It sure seems that way to Politico after the midterm elections. The writing has been on the wall since the Democratic Party nominated and elected a President who declared that his energy policies would “bankrupt” coal operators in a 2008 interview, but the cycle didn’t complete itself until after Barack Obama’s EPA began to pursue those policies in earnest. What used to be the heart of Democratic working-class union strength has now flipped entirely red, and probably permanently:

The Republicans’ romp this week may have permanently turned coal country from blue to red.

Coal-heavy districts in West Virginia, Kentucky and Illinois that had been steadily moving away from Democrats in recent elections appear to have completed that shift Tuesday, when they overwhelmingly backed Republicans who vowed to oppose what they call President Barack Obama’s “war on coal.” …

In West Virginia, once a long-time Democratic stronghold, Republicans will take control of both houses of the state legislature for the first time since 1931. Republicans picked up seven seats in the state Senate to bring the balance to 17-17, and then Democrat Daniel Hall switched parties Wednesday to give the majority to the GOP.

Voters there also elected Rep. Shelley Moore Capito as their first GOP senator in 56 years, and Republicans won three congressional contests, even kicking out 38-year incumbent Rep. Nick Rahall.

Coal was only one issue for voters, who also cited the economy and Obamacare as reasons for ditching the Democrats in the midterms. But with EPA moving ahead on rules to limit greenhouse gases from power plants, and its past pollution regulations helping push dozens of old coal-fired power plants into retirement, candidates who line up with the president became a tough sell in areas that have few other industries outside the shrinking coal-mining sector.

Democrats did manage to win in Pennsylvania, unseating unpopular Republican Tom Corbett in a 10-point walk, but that’s more of an anomaly. Republicans won 13 out of 18 House districts in the Keystone State, making the state look like this:


On top of that, despite Corbett’s loss, Republicans actually extended their majorities in both chambers of the state legislature. They added 3 takeaways to get a 30-20 majority in the state Senate and picked up eight seats in the state House and now have a commanding 119-84 margin. Tom Wolf will become governor, but he’s not going to have much luck getting a progressive agenda through the state legislature.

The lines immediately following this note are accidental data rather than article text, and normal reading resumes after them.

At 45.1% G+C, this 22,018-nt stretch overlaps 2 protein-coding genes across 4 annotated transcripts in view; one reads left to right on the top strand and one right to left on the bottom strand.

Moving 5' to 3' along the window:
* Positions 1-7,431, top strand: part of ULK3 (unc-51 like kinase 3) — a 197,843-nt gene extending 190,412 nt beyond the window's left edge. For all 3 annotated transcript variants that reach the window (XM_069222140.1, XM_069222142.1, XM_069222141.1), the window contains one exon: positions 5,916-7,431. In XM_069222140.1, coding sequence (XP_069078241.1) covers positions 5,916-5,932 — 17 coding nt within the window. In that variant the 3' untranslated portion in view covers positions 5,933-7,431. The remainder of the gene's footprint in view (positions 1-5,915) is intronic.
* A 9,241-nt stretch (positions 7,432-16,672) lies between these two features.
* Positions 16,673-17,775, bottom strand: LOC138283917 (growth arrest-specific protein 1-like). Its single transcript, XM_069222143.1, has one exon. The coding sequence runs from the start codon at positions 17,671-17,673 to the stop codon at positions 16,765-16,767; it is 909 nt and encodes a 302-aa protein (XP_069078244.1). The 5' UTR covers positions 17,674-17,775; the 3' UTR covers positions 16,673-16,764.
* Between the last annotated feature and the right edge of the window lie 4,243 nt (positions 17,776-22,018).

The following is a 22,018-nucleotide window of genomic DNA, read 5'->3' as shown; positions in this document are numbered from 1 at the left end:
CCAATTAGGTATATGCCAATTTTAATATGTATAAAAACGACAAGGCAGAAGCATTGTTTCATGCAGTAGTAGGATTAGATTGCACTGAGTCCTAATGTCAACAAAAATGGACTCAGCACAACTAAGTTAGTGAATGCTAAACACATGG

In the House of Representatives map, coal country now looks like this (pickups shown in light pink):


The problem for Democrats won’t just be with coal, either. Natural gas is an emerging energy source that could provide much cleaner conversion, and has abundant resources for the next century or more at today’s known holdings. However, fracking will be necessary to extract it, and Obama’s EPA has made it clear that they will be hostile to that technology as well. The fracking map goes beyond the coal-country map, which means that Democratic attempts to squelch that industry will have a wider impact than Obama’s war on coal.

It will have a longer-lasting impact, too. Democrats tell Politico’s Erica Martinson that they think they’ll have a chance to woo back coal-country voters after Obama leaves office, but it’s no secret that Democrats have backed efforts to curtail fracking and shut down efforts to extract that natural gas that could provide coal country another lease on economic life, as well as other areas outside of the traditional coal-producing region. The EPA’s attacks on fracking now will have echoes for years, perhaps decades, in this very same region and beyond. As the campaign of Alison Lundergan Grimes showed in losing by 15 points, merely paying lip service to coal miners won’t be sufficient for Democrats who keep playing footsie with the environmental extremists that want to put these voters and their families out of work and out of options.

If Democrats want to win elections in this region, they have to stop killing its primary industries. In the words of James Carville, it’s the economy, stupid.